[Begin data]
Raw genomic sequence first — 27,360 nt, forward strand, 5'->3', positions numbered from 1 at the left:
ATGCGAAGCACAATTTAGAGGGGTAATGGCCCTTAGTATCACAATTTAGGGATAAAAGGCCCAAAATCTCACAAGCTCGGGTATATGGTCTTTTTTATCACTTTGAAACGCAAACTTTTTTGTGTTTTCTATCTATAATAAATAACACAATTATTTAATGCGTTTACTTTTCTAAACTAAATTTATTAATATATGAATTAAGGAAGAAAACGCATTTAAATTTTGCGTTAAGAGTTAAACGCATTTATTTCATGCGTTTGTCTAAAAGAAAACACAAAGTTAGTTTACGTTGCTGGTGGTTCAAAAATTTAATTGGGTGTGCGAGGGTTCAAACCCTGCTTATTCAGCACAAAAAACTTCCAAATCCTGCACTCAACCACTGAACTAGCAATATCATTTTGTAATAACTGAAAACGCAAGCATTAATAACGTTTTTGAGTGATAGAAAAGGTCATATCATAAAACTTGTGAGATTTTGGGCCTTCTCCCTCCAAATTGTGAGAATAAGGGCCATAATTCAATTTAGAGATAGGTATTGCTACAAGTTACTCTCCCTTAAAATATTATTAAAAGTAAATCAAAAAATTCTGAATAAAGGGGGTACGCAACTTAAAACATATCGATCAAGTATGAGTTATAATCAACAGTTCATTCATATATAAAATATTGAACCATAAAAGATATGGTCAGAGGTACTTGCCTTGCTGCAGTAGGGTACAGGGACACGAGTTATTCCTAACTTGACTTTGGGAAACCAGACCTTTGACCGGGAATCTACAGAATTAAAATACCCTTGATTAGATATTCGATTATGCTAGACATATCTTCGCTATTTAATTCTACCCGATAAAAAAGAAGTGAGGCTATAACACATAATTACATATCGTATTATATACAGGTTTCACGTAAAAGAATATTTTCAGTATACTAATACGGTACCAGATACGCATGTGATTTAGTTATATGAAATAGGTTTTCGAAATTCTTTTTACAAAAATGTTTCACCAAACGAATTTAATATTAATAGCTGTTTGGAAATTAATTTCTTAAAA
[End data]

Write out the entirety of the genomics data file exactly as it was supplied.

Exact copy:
Raw genomic sequence first — 27,360 nt, forward strand, 5'->3', positions numbered from 1 at the left:
ATGCGAAGCACAATTTAGAGGGGTAATGGCCCTTAGTATCACAATTTAGGGATAAAAGGCCCAAAATCTCACAAGCTCGGGTATATGGTCTTTTTTATCACTTTGAAACGCAAACTTTTTTGTGTTTTCTATCTATAATAAATAACACAATTATTTAATGCGTTTACTTTTCTAAACTAAATTTATTAATATATGAATTAAGGAAGAAAACGCATTTAAATTTTGCGTTAAGAGTTAAACGCATTTATTTCATGCGTTTGTCTAAAAGAAAACACAAAGTTAGTTTACGTTGCTGGTGGTTCAAAAATTTAATTGGGTGTGCGAGGGTTCAAACCCTGCTTATTCAGCACAAAAAACTTCCAAATCCTGCACTCAACCACTGAACTAGCAATATCATTTTGTAATAACTGAAAACGCAAGCATTAATAACGTTTTTGAGTGATAGAAAAGGTCATATCATAAAACTTGTGAGATTTTGGGCCTTCTCCCTCCAAATTGTGAGAATAAGGGCCATAATTCAATTTAGAGATAGGTATTGCTACAAGTTACTCTCCCTTAAAATATTATTAAAAGTAAATCAAAAAATTCTGAATAAAGGGGGTACGCAACTTAAAACATATCGATCAAGTATGAGTTATAATCAACAGTTCATTCATATATAAAATATTGAACCATAAAAGATATGGTCAGAGGTACTTGCCTTGCTGCAGTAGGGTACAGGGACACGAGTTATTCCTAACTTGACTTTGGGAAACCAGACCTTTGACCGGGAATCTACAGAATTAAAATACCCTTGATTAGATATTCGATTATGCTAGACATATCTTCGCTATTTAATTCTACCCGATAAAAAAGAAGTGAGGCTATAACACATAATTACATATCGTATTATATACAGGTTTCACGTAAAAGAATATTTTCAGTATACTAATACGGTACCAGATACGCATGTGATTTAGTTATATGAAATAGGTTTTCGAAATTCTTTTTACAAAAATGTTTCACCAAACGAATTTAATATTAATAGCTGTTTGGAAATTAATTTCTTAAAA